There have been several instances of ‘Review Bombing’ on Steam in recent memory. The most relevant example for this community will be during Paradox Interactive’s attempt at changing their product prices, where review scores dropped significantly as users expressed their dissatisfaction with Paradox’s new pricing for it’s products. More recent is the review bombing by users of Campo Santo’s game, Firewatch. This being due to a portion of users reacting to Campo Santo’s decision to file DMCA claims against PewDiePie’s content of their games, which was in reaction to a profane slur uttered during a stream.
Several more examples spring to mind, but the point is that a trend of users leveraging the Steam review section as a place for protest is apparent. Valve had, and likely is continuing to have, internal conversations on how to combat this activity. According to Alden Kroll on Steam’s Blog, one of the potential solutions was to shut down reviews altogether, but was a bit of a no-go due to it being a heavily requested feature by the community to begin with. In summary with regards to Kroll’s blog post, Valve doesn’t want this behavior to distort the reviews to dissuade a potential customer from making a purchase. The solution they’re putting forth is giving users access to a graph that charts a volume of positive and negative reviews over time.
Giving more information to customers is never a bad thing I think. I am skeptical that this will do anything to prevent further review bombing from occurring, or significantly influence customers enough to ignore review scores and make their purchase. To combat review bombing would require a more human touch, with reviews needing to be curated. It would require a human hand to do it, and the sheer number of people that would be needed for such a task would likely be it’s own financial burden to bear. Not that Valve isn’t swimming in money due to the success of it’s platform, but it would be hindering financially to hire staff, or even a contractor, to take on such a task.
We’re still left in the same situation of Valve, developers, and publishers looking on in frustration as the review section becomes a place of digital protest against them, assuming they do something that stirs anger within a significant enough number of users. The larger question I think that’s not being asked is whether this activity of review bombing is right.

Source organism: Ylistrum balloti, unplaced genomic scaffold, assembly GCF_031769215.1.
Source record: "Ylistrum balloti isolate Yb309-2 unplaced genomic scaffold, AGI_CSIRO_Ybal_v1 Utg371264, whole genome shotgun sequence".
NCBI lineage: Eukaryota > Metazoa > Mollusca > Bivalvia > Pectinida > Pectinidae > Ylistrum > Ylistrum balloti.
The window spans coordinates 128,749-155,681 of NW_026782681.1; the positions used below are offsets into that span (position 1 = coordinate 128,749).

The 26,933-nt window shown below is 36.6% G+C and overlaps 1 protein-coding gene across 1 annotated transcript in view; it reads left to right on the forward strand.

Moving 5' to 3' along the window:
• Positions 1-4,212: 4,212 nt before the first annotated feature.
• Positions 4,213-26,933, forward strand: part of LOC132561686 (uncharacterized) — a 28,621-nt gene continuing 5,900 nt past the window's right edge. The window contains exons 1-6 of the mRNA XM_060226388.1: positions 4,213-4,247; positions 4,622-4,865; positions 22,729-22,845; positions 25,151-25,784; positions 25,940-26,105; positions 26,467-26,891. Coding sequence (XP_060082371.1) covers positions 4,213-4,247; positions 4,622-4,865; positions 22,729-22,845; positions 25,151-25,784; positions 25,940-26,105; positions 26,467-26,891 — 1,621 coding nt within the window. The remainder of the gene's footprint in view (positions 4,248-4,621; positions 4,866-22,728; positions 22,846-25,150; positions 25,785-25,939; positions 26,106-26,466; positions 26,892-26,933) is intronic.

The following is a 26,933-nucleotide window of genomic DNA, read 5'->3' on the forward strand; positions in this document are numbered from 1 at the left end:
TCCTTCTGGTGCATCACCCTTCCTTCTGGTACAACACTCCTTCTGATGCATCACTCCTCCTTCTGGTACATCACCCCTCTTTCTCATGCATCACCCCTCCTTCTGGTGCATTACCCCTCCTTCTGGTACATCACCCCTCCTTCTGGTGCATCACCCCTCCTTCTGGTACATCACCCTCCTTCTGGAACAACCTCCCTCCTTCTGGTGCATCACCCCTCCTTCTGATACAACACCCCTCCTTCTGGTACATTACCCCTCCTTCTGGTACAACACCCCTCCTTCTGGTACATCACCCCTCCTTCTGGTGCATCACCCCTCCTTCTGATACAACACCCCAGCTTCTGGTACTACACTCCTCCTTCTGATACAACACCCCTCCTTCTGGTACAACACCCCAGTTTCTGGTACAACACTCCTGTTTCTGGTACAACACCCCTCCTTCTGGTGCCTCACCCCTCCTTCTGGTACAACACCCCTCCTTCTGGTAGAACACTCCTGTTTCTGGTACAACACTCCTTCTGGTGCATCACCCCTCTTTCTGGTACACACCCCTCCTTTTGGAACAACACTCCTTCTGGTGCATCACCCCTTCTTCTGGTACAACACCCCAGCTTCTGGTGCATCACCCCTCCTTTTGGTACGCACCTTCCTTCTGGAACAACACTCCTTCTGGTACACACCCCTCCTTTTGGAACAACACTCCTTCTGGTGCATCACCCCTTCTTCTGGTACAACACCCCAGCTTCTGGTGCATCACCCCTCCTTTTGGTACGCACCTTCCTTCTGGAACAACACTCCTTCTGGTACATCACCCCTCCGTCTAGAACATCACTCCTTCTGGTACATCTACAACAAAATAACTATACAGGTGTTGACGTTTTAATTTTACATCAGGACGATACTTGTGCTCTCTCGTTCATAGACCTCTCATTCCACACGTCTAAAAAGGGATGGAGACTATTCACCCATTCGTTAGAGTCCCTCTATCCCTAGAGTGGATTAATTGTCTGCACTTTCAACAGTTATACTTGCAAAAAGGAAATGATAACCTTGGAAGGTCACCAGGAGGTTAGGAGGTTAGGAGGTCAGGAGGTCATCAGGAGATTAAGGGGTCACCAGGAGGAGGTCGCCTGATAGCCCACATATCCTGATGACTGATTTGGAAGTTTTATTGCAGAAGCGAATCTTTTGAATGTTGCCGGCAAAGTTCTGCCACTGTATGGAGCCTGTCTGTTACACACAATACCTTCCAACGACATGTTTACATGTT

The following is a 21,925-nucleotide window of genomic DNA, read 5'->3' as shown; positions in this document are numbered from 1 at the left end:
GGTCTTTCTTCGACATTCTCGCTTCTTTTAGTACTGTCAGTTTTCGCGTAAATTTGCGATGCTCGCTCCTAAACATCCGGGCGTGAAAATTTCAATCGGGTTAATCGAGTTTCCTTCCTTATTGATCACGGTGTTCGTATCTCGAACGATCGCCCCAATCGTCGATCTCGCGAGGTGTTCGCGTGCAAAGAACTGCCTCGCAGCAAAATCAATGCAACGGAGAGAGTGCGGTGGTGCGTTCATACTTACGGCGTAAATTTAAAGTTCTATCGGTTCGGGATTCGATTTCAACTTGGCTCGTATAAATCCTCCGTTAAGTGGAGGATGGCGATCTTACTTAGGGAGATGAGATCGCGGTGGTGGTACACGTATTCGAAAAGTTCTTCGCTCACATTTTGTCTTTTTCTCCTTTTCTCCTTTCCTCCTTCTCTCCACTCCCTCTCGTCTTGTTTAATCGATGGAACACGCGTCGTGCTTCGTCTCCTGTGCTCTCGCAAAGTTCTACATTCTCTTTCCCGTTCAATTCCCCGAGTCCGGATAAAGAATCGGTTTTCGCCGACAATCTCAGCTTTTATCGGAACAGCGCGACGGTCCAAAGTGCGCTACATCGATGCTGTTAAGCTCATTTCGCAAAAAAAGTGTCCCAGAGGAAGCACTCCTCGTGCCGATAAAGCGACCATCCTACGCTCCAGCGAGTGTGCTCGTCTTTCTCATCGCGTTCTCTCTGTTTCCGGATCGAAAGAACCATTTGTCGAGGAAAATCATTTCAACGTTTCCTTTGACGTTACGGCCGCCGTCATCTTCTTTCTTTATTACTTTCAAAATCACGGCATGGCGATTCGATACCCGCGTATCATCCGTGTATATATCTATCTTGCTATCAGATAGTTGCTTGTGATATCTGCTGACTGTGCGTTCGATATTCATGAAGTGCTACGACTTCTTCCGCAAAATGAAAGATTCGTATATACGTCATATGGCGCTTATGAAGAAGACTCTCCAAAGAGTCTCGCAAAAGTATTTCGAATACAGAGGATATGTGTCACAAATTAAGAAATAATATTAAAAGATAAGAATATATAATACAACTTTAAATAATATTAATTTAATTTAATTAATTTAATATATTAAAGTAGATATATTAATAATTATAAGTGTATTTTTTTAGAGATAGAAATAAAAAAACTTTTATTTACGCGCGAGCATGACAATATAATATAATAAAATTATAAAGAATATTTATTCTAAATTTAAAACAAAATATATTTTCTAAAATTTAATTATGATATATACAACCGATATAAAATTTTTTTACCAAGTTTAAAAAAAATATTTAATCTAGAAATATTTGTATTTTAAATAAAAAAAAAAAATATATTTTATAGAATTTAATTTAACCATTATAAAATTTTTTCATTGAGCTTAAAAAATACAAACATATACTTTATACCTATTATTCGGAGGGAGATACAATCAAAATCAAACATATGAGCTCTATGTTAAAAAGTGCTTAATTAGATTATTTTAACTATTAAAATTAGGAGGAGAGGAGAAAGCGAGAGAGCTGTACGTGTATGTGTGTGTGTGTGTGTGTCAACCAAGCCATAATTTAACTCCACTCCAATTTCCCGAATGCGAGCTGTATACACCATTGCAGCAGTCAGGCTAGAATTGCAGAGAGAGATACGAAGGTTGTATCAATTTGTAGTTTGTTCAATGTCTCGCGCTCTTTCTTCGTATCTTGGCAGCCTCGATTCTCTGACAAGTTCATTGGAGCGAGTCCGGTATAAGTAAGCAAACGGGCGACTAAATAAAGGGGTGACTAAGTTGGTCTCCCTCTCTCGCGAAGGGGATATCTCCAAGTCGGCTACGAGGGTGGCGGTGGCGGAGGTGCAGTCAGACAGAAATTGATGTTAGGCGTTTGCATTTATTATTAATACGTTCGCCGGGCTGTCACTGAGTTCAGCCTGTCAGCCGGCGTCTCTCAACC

Video games pale in comparison to larger economic, social, and political issues of today, and to the best of my knowledge, someone like Campo Santo isn’t off dumping toxic waste into a river. However, consumers do have the option to boycott and protest a company if they feel that company is engaging in activities they feel are incorrect. And that’s what this review bombing behavior is ultimately about, boycott behavior. Instead of standing outside the brick and mortar store on the sidewalk with a sign, we’re now seeing boycotts on the digital storefront manifesting in the form of these review bombs.
I think if you’re going to stand against review bombing, you have to also stand against the idea of the boycott. This perhaps might be why we are getting the history graph instead of a removal of reviews, or a curated review section. Valve may not want to wade into this area, and be accused of moving against consumer rights. Of course that isn’t a new accusation against Valve, as some may recall that refunds on Steam weren’t always a thing.
The review history graph will still serve as an analytical tool for those of us that do want to dig deeper. Understand if a title is just unpopular, or if there’s a larger issue at play that has the consumers upset. Overall, it feels like Valve is attempting to win the confidence of developers and publishers. Assuring them that their platform is still #1 for digital distribution (which it is), and that there’s nothing to fear. I believe that to be true, but we’ll see what happens when the next ‘Review Bomb’ comes around, and we go through the whole twitter storm once more.